Council briefs: Sewer and water fees up 5 per cent

Summary of key discussions from the public council meeting April 27.

Water and sewer fees increased 5 per cent

Council voted unanimously to enact bylaws increasing water and sewer user fees each by 5 per cent, as originally discussed at council’s special budget meeting April 23.

Revenue from those fees is used to upgrade the relevant infrastructure. For example, sewer fee revenue is used to fund sewer upgrade projects.

At the budget meeting April 23, director of finance Lori Greenlaw said an increase to the two utility fees was long overdue.

“Both of these funds have not seen rate increases in over 15 years,” she said. “They are not able to fund the capital works projects that are coming up in our 5-year plan.”

Mayor Carol Leclerc said the lack of fee increases was problematic.

“It’s hard on our asset management when we don’t keep up with these things,” she said at the April 23 meeting.

Water and sewer fees were originally set to increase 7.4 per cent this year, in a provisional budget presented December 2019. But the City lowered those increases to 5 per cent for 2020 following the COVID-19 outbreak, just like the property tax.

Now, water and sewer fees are set to increase 8 per cent in 2021, and 5 per cent per year in 2022, 2023, and 2024.

Lots rezoned on south side of Terrace

Two empty adjacent lots at the northwest corner of Kalum St. and Haugland Ave. were rezoned to allow low-density residential buildings. The lots were previously zoned for multi-family residential uses, such as apartment buildings.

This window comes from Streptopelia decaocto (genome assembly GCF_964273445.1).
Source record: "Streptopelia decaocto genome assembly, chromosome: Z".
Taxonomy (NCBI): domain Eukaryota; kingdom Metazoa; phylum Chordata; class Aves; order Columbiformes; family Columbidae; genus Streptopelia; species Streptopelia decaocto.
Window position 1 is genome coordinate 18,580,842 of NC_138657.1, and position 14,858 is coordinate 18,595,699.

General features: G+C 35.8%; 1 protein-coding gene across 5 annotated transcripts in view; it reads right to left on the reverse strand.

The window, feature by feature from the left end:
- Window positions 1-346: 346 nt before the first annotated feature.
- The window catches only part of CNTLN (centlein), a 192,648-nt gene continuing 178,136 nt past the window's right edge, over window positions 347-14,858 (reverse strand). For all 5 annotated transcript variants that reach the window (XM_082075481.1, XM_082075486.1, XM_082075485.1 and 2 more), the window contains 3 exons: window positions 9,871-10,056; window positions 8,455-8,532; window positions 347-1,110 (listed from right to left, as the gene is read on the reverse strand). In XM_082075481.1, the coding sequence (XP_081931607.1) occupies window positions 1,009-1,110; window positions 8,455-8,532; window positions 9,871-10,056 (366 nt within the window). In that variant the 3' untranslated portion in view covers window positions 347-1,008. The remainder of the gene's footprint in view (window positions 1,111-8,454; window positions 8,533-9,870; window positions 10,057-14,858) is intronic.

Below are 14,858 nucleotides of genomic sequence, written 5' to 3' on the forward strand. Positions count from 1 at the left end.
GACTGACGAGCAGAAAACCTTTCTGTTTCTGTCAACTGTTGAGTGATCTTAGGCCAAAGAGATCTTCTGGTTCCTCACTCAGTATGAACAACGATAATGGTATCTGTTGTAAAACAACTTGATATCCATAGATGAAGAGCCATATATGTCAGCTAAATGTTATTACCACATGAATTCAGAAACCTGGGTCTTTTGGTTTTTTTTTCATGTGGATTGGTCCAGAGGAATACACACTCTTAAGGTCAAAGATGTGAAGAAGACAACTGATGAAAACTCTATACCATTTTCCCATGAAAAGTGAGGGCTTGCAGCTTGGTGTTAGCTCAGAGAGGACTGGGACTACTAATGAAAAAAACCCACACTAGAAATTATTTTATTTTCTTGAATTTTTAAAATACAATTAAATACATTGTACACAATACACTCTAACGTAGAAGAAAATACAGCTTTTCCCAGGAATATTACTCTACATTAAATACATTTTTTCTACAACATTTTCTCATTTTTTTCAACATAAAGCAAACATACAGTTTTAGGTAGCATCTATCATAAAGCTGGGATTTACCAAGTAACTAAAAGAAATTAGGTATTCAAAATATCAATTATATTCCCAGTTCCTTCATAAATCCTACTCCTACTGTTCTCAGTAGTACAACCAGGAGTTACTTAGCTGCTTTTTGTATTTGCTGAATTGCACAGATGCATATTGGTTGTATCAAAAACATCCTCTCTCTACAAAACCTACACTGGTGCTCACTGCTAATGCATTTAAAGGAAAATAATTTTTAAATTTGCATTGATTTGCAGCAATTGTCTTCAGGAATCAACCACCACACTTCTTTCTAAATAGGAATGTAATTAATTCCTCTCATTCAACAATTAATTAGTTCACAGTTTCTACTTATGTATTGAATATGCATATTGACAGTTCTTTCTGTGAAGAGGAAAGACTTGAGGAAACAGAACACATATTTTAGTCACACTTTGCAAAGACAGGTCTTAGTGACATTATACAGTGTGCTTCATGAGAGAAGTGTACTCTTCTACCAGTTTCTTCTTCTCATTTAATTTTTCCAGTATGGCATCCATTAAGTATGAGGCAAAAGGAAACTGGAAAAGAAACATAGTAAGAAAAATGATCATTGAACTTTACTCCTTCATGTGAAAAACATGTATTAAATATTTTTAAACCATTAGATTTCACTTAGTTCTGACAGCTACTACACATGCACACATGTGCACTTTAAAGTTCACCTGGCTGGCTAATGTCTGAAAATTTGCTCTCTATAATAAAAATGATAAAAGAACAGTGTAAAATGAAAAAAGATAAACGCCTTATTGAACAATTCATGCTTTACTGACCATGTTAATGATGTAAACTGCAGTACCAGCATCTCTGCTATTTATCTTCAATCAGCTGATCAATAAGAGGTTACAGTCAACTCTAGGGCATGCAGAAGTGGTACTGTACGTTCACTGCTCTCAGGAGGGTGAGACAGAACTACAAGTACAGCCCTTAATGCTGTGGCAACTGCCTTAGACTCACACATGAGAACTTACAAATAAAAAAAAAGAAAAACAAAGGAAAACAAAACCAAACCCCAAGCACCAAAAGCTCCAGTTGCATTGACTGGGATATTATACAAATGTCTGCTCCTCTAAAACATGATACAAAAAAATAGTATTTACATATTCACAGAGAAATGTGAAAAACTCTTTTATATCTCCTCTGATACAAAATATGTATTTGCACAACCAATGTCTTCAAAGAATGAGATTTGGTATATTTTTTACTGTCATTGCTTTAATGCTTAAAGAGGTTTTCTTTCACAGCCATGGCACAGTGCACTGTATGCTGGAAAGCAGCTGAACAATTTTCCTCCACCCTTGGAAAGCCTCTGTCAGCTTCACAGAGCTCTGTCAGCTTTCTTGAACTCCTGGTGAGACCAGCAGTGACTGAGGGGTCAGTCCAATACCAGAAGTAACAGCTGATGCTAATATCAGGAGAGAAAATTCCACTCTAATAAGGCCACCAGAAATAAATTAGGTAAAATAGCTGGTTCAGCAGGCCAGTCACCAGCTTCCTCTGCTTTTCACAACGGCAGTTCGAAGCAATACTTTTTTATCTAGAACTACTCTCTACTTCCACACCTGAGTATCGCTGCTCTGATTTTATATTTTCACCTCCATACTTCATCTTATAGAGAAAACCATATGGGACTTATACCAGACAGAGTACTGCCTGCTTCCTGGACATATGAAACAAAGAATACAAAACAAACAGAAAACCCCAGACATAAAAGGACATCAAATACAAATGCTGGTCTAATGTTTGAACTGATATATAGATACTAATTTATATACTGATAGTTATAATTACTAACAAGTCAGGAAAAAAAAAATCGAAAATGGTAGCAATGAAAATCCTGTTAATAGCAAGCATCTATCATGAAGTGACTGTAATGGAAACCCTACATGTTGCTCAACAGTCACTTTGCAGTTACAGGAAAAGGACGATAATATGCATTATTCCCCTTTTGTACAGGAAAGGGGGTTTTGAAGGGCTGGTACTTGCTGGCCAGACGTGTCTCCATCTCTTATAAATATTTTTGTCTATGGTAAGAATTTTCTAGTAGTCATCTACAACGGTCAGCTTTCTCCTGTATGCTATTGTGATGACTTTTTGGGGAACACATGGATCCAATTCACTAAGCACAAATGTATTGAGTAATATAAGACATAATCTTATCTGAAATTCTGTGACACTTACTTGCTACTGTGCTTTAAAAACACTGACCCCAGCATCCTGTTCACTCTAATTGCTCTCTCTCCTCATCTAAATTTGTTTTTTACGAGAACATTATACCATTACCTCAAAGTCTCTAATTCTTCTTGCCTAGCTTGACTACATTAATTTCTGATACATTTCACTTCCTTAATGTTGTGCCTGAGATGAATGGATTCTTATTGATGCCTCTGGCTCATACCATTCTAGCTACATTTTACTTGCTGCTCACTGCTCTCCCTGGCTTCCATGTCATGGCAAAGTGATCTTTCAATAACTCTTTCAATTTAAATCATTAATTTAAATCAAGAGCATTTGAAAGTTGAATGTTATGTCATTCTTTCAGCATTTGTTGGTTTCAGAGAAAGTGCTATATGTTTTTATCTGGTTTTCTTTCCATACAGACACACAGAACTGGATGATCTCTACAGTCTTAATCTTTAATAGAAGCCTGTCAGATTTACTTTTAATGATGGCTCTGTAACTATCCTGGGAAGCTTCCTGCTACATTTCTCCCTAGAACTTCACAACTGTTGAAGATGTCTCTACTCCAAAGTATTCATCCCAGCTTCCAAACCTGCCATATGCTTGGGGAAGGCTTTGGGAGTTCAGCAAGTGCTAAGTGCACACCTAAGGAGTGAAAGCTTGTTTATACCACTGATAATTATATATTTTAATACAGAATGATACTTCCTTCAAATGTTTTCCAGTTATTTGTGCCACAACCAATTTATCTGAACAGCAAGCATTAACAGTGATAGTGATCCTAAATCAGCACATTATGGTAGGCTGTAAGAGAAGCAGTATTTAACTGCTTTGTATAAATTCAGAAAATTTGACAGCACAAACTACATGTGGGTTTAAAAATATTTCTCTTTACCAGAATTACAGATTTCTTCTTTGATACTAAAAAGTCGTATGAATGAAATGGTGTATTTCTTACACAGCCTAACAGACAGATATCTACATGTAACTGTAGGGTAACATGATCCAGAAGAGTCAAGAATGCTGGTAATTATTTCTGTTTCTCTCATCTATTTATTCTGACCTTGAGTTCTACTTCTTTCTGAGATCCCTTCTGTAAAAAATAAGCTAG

David Block, director of development services, said the owner had previously attempted to build on the two lots.

“In the past, the owner had looked at developing [the two lots] as a consolidated parcel to do a multi-family development on,” Block told council. “It just proved a challenge to do a multi-family development.”

The owner also tried to sell the properties, but the multi-family zoning made the lots difficult to sell. Block noted that the properties had been zoned for multi-family residential use since 1995.

Block said the owner plans to construct detached or semi-detached (duplex) dwellings on the properties following the rezoning.

New community forest reserve fund established

The city has changed how it manages profits received from the Terrace Community Forest.

The Terrace Community Forest oversees several lands from which it can harvest and sell approximately 600 logging trucks worth of timber each year. The community forest is owned by the City of Terrace but is independently managed by a board of directors and a general manager.

Heather Avison, chief administrative officer for the city, told council that it’s difficult to factor community forest profits into the city’s budget each year because the community forest must first review its finances to determine how much money will go to the city. This meant the city’s finance department drawing up a budget would have to attempt to forecast how much money would come in from the community forest.

Instead, Avison said, city staff recommended the creation of a community forest reserve fund, where funds from the community forest would be held and then spent the following year, thus eliminating the need to forecast.

Staff also recommended creation of a policy that determines what kind of projects the community forest reserve fund could finance. Avison said these would generally be parks and recreation type projects, such as building trails or upgrading existing parks and trails.

Council was unanimously in favour of staff’s recommendations regarding the Terrace Community Forest.

The Terrace Community Forest is allowed to keep up to 50 per cent of its profits, to a maximum of $50,000, which it distributes as grants to community organizations.

Any additional profits will go into the reserve fund. Under the new agreement, the city can take up to $50,000 from the community forest reserve fund and flow it back to the Terrace Community Forest after an unprofitable year.

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